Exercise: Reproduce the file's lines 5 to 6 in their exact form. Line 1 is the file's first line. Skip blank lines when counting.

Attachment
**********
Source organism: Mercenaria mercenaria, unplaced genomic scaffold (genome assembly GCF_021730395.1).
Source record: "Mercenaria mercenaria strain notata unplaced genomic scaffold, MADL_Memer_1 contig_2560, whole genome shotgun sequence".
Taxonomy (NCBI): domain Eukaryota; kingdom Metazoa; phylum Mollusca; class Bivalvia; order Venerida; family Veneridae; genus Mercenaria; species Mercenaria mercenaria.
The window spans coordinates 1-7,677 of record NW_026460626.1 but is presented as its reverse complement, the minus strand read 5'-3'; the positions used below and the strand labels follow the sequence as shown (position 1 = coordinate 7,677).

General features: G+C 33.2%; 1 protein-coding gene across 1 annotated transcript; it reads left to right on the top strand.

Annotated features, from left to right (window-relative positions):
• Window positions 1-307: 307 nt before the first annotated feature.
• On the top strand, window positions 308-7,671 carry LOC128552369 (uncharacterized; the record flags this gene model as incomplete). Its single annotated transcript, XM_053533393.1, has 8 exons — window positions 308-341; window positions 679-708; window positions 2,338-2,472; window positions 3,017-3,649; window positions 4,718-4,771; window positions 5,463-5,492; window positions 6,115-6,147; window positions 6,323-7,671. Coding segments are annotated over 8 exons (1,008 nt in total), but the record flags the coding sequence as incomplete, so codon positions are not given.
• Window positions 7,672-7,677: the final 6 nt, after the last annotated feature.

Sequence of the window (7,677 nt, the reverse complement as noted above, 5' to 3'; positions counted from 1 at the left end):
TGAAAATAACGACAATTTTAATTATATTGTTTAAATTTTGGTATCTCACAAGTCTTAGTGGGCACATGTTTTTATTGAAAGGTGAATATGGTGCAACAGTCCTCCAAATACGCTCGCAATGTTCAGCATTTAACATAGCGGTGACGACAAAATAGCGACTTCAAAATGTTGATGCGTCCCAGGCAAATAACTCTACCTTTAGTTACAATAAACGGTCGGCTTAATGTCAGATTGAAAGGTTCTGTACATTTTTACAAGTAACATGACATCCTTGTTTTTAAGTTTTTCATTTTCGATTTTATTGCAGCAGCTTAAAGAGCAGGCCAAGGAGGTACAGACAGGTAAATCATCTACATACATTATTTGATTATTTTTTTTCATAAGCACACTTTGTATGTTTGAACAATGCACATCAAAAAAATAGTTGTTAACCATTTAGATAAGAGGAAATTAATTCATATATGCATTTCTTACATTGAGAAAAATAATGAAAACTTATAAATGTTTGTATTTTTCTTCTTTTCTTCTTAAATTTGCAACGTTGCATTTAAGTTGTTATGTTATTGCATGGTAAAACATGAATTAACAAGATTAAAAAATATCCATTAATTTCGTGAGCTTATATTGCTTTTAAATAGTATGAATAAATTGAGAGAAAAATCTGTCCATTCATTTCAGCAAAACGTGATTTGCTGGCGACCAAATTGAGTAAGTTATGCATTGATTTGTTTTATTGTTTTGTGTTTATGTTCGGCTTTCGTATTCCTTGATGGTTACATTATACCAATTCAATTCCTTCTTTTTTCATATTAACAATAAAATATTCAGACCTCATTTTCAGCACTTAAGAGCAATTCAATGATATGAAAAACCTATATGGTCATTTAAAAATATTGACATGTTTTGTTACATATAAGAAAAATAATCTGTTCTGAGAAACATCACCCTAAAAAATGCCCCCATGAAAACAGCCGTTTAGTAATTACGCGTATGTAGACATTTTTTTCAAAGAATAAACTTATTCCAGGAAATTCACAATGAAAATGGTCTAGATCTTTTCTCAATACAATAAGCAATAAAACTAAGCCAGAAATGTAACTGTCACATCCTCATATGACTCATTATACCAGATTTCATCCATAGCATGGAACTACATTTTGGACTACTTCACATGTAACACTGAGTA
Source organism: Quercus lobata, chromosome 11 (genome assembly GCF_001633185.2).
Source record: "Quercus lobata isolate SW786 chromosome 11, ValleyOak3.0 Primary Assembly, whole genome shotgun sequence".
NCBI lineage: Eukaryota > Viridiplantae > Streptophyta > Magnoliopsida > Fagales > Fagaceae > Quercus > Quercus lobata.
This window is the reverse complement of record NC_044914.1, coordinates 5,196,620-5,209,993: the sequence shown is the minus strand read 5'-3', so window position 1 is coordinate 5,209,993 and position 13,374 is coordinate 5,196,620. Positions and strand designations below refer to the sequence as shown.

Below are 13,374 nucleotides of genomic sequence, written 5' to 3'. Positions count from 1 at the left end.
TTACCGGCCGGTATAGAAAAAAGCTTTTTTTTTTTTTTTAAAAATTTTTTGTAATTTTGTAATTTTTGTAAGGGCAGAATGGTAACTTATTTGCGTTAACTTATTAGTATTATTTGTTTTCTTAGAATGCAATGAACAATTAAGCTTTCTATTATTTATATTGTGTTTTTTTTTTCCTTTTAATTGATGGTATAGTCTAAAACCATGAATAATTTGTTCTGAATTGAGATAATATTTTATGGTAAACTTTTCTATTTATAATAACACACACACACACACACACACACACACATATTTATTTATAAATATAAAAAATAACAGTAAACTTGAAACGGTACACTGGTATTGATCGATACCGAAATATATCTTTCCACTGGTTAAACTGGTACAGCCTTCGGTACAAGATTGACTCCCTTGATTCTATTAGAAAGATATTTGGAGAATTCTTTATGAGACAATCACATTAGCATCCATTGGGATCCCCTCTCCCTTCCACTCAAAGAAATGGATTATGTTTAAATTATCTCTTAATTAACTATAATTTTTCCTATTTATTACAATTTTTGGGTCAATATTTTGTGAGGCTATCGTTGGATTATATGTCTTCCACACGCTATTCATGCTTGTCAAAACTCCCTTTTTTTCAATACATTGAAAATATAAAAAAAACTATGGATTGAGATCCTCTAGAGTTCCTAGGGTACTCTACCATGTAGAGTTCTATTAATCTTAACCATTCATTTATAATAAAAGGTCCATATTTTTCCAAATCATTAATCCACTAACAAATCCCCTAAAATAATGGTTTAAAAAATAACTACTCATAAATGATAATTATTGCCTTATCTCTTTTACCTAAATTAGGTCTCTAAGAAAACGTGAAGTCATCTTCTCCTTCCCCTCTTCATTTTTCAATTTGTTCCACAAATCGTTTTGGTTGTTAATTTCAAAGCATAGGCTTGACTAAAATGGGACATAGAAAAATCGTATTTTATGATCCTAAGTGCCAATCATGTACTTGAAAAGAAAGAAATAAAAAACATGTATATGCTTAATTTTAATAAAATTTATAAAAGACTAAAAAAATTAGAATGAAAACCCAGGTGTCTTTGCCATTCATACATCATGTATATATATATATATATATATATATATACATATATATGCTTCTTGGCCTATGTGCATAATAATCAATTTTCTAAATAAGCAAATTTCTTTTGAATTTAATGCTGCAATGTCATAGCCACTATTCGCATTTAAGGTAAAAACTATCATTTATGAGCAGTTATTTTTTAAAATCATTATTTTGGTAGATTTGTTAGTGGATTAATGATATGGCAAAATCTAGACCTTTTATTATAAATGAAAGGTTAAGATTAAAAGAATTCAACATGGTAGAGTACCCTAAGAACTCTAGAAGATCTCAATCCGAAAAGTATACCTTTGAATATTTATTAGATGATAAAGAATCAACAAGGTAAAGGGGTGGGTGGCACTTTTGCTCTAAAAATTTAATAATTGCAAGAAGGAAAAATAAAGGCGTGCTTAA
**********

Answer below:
General features: G+C 33.2%; 1 protein-coding gene across 1 annotated transcript; it reads left to right on the top strand.

Annotated features, from left to right (window-relative positions):